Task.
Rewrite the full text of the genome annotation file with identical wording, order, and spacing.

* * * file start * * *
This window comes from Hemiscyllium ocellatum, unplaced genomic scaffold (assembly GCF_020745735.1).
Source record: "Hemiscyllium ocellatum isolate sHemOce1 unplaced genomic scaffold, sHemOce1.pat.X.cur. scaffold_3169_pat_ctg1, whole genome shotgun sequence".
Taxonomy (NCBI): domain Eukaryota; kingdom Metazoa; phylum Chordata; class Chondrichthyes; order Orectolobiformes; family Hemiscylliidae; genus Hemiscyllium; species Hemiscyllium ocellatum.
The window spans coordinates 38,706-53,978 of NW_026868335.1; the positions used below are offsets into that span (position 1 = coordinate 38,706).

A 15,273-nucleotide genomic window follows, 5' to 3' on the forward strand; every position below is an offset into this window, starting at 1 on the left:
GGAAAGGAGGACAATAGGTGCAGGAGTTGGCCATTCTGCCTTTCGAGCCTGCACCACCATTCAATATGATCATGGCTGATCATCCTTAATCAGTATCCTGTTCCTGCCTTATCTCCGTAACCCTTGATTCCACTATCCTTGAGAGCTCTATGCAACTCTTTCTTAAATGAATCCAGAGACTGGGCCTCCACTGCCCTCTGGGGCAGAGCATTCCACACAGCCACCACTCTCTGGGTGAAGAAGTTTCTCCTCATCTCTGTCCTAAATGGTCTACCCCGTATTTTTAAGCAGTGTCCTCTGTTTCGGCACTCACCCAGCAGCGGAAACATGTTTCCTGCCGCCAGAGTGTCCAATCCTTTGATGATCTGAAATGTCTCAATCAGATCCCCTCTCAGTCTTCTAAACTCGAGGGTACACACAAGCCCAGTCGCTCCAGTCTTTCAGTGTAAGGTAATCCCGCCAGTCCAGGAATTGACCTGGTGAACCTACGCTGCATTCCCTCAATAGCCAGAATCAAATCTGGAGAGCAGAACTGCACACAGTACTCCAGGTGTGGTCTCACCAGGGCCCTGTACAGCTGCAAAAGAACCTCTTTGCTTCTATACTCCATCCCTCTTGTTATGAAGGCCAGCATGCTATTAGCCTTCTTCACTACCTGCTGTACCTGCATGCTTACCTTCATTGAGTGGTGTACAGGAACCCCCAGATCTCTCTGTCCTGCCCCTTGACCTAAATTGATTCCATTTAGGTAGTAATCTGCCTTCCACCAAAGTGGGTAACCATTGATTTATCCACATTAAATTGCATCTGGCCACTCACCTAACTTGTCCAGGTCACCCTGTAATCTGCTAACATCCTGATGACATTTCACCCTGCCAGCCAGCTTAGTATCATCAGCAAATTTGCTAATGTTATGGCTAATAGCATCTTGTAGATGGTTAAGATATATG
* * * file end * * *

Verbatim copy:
This window comes from Hemiscyllium ocellatum, unplaced genomic scaffold (assembly GCF_020745735.1).
Source record: "Hemiscyllium ocellatum isolate sHemOce1 unplaced genomic scaffold, sHemOce1.pat.X.cur. scaffold_3169_pat_ctg1, whole genome shotgun sequence".
Taxonomy (NCBI): domain Eukaryota; kingdom Metazoa; phylum Chordata; class Chondrichthyes; order Orectolobiformes; family Hemiscylliidae; genus Hemiscyllium; species Hemiscyllium ocellatum.
The window spans coordinates 38,706-53,978 of NW_026868335.1; the positions used below are offsets into that span (position 1 = coordinate 38,706).

A 15,273-nucleotide genomic window follows, 5' to 3' on the forward strand; every position below is an offset into this window, starting at 1 on the left:
GGAAAGGAGGACAATAGGTGCAGGAGTTGGCCATTCTGCCTTTCGAGCCTGCACCACCATTCAATATGATCATGGCTGATCATCCTTAATCAGTATCCTGTTCCTGCCTTATCTCCGTAACCCTTGATTCCACTATCCTTGAGAGCTCTATGCAACTCTTTCTTAAATGAATCCAGAGACTGGGCCTCCACTGCCCTCTGGGGCAGAGCATTCCACACAGCCACCACTCTCTGGGTGAAGAAGTTTCTCCTCATCTCTGTCCTAAATGGTCTACCCCGTATTTTTAAGCAGTGTCCTCTGTTTCGGCACTCACCCAGCAGCGGAAACATGTTTCCTGCCGCCAGAGTGTCCAATCCTTTGATGATCTGAAATGTCTCAATCAGATCCCCTCTCAGTCTTCTAAACTCGAGGGTACACACAAGCCCAGTCGCTCCAGTCTTTCAGTGTAAGGTAATCCCGCCAGTCCAGGAATTGACCTGGTGAACCTACGCTGCATTCCCTCAATAGCCAGAATCAAATCTGGAGAGCAGAACTGCACACAGTACTCCAGGTGTGGTCTCACCAGGGCCCTGTACAGCTGCAAAAGAACCTCTTTGCTTCTATACTCCATCCCTCTTGTTATGAAGGCCAGCATGCTATTAGCCTTCTTCACTACCTGCTGTACCTGCATGCTTACCTTCATTGAGTGGTGTACAGGAACCCCCAGATCTCTCTGTCCTGCCCCTTGACCTAAATTGATTCCATTTAGGTAGTAATCTGCCTTCCACCAAAGTGGGTAACCATTGATTTATCCACATTAAATTGCATCTGGCCACTCACCTAACTTGTCCAGGTCACCCTGTAATCTGCTAACATCCTGATGACATTTCACCCTGCCAGCCAGCTTAGTATCATCAGCAAATTTGCTAATGTTATGGCTAATAGCATCTTGTAGATGGTTAAGATATATG